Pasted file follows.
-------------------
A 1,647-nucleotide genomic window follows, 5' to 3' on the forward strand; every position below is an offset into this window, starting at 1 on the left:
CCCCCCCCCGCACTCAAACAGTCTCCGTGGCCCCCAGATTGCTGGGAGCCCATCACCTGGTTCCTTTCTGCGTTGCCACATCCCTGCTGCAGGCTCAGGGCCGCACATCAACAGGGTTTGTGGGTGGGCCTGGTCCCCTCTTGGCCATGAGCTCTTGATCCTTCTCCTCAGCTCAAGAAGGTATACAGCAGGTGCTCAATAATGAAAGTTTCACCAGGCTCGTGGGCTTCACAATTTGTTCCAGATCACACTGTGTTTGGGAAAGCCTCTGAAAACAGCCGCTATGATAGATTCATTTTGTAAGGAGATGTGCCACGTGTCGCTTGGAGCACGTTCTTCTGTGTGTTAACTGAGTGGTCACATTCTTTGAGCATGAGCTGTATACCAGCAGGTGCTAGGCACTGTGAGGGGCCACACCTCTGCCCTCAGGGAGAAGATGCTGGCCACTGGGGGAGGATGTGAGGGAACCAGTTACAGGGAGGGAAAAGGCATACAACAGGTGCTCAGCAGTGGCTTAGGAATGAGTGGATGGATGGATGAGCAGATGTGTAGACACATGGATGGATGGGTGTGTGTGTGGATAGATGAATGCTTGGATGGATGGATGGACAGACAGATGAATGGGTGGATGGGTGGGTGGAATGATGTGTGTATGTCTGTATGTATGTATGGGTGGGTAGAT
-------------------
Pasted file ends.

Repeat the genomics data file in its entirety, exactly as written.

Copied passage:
A 1,647-nucleotide genomic window follows, 5' to 3' on the forward strand; every position below is an offset into this window, starting at 1 on the left:
CCCCCCCCCGCACTCAAACAGTCTCCGTGGCCCCCAGATTGCTGGGAGCCCATCACCTGGTTCCTTTCTGCGTTGCCACATCCCTGCTGCAGGCTCAGGGCCGCACATCAACAGGGTTTGTGGGTGGGCCTGGTCCCCTCTTGGCCATGAGCTCTTGATCCTTCTCCTCAGCTCAAGAAGGTATACAGCAGGTGCTCAATAATGAAAGTTTCACCAGGCTCGTGGGCTTCACAATTTGTTCCAGATCACACTGTGTTTGGGAAAGCCTCTGAAAACAGCCGCTATGATAGATTCATTTTGTAAGGAGATGTGCCACGTGTCGCTTGGAGCACGTTCTTCTGTGTGTTAACTGAGTGGTCACATTCTTTGAGCATGAGCTGTATACCAGCAGGTGCTAGGCACTGTGAGGGGCCACACCTCTGCCCTCAGGGAGAAGATGCTGGCCACTGGGGGAGGATGTGAGGGAACCAGTTACAGGGAGGGAAAAGGCATACAACAGGTGCTCAGCAGTGGCTTAGGAATGAGTGGATGGATGGATGAGCAGATGTGTAGACACATGGATGGATGGGTGTGTGTGTGGATAGATGAATGCTTGGATGGATGGATGGACAGACAGATGAATGGGTGGATGGGTGGGTGGAATGATGTGTGTATGTCTGTATGTATGTATGGGTGGGTAGAT